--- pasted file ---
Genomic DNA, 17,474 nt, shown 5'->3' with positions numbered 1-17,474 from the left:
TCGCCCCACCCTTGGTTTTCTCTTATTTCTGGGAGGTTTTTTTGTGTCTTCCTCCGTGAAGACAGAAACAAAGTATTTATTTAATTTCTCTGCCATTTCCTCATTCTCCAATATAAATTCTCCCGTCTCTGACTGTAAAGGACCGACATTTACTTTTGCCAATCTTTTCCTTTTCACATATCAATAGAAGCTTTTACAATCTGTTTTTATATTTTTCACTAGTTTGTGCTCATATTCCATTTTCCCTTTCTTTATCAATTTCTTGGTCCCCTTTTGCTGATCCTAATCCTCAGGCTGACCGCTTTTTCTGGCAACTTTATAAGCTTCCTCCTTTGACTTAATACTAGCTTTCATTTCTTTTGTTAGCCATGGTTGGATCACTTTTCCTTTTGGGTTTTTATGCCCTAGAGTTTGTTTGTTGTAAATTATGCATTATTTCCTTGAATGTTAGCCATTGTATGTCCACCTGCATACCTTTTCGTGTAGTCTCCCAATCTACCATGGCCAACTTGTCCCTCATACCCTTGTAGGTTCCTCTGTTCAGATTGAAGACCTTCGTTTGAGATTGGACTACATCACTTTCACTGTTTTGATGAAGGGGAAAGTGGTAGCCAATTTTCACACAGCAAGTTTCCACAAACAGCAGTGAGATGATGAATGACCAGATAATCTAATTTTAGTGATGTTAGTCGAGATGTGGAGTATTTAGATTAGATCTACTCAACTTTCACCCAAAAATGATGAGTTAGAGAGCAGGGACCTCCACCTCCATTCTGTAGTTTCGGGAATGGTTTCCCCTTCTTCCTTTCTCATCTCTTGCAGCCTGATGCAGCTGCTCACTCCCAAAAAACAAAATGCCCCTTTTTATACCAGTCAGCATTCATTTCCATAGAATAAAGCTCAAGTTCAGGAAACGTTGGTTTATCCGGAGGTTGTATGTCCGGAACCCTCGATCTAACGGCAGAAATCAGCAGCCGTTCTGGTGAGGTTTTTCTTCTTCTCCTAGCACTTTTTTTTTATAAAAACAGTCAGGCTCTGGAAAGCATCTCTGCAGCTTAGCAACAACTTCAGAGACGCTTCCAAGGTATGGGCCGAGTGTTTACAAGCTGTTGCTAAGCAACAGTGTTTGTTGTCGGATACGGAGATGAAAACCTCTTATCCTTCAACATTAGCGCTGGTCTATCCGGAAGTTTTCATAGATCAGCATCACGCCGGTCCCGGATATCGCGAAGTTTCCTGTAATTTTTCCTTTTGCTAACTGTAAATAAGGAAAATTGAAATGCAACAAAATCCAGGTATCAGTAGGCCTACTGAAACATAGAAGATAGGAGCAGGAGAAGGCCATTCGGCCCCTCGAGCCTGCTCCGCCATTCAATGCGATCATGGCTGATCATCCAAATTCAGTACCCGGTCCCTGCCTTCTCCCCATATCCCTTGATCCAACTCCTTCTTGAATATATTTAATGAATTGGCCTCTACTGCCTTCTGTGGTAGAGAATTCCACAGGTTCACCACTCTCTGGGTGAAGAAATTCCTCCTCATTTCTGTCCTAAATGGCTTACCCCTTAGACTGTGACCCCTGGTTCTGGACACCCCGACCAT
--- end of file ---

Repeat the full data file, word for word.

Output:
Genomic DNA, 17,474 nt, shown 5'->3' with positions numbered 1-17,474 from the left:
TCGCCCCACCCTTGGTTTTCTCTTATTTCTGGGAGGTTTTTTTGTGTCTTCCTCCGTGAAGACAGAAACAAAGTATTTATTTAATTTCTCTGCCATTTCCTCATTCTCCAATATAAATTCTCCCGTCTCTGACTGTAAAGGACCGACATTTACTTTTGCCAATCTTTTCCTTTTCACATATCAATAGAAGCTTTTACAATCTGTTTTTATATTTTTCACTAGTTTGTGCTCATATTCCATTTTCCCTTTCTTTATCAATTTCTTGGTCCCCTTTTGCTGATCCTAATCCTCAGGCTGACCGCTTTTTCTGGCAACTTTATAAGCTTCCTCCTTTGACTTAATACTAGCTTTCATTTCTTTTGTTAGCCATGGTTGGATCACTTTTCCTTTTGGGTTTTTATGCCCTAGAGTTTGTTTGTTGTAAATTATGCATTATTTCCTTGAATGTTAGCCATTGTATGTCCACCTGCATACCTTTTCGTGTAGTCTCCCAATCTACCATGGCCAACTTGTCCCTCATACCCTTGTAGGTTCCTCTGTTCAGATTGAAGACCTTCGTTTGAGATTGGACTACATCACTTTCACTGTTTTGATGAAGGGGAAAGTGGTAGCCAATTTTCACACAGCAAGTTTCCACAAACAGCAGTGAGATGATGAATGACCAGATAATCTAATTTTAGTGATGTTAGTCGAGATGTGGAGTATTTAGATTAGATCTACTCAACTTTCACCCAAAAATGATGAGTTAGAGAGCAGGGACCTCCACCTCCATTCTGTAGTTTCGGGAATGGTTTCCCCTTCTTCCTTTCTCATCTCTTGCAGCCTGATGCAGCTGCTCACTCCCAAAAAACAAAATGCCCCTTTTTATACCAGTCAGCATTCATTTCCATAGAATAAAGCTCAAGTTCAGGAAACGTTGGTTTATCCGGAGGTTGTATGTCCGGAACCCTCGATCTAACGGCAGAAATCAGCAGCCGTTCTGGTGAGGTTTTTCTTCTTCTCCTAGCACTTTTTTTTTATAAAAACAGTCAGGCTCTGGAAAGCATCTCTGCAGCTTAGCAACAACTTCAGAGACGCTTCCAAGGTATGGGCCGAGTGTTTACAAGCTGTTGCTAAGCAACAGTGTTTGTTGTCGGATACGGAGATGAAAACCTCTTATCCTTCAACATTAGCGCTGGTCTATCCGGAAGTTTTCATAGATCAGCATCACGCCGGTCCCGGATATCGCGAAGTTTCCTGTAATTTTTCCTTTTGCTAACTGTAAATAAGGAAAATTGAAATGCAACAAAATCCAGGTATCAGTAGGCCTACTGAAACATAGAAGATAGGAGCAGGAGAAGGCCATTCGGCCCCTCGAGCCTGCTCCGCCATTCAATGCGATCATGGCTGATCATCCAAATTCAGTACCCGGTCCCTGCCTTCTCCCCATATCCCTTGATCCAACTCCTTCTTGAATATATTTAATGAATTGGCCTCTACTGCCTTCTGTGGTAGAGAATTCCACAGGTTCACCACTCTCTGGGTGAAGAAATTCCTCCTCATTTCTGTCCTAAATGGCTTACCCCTTAGACTGTGACCCCTGGTTCTGGACACCCCGACCAT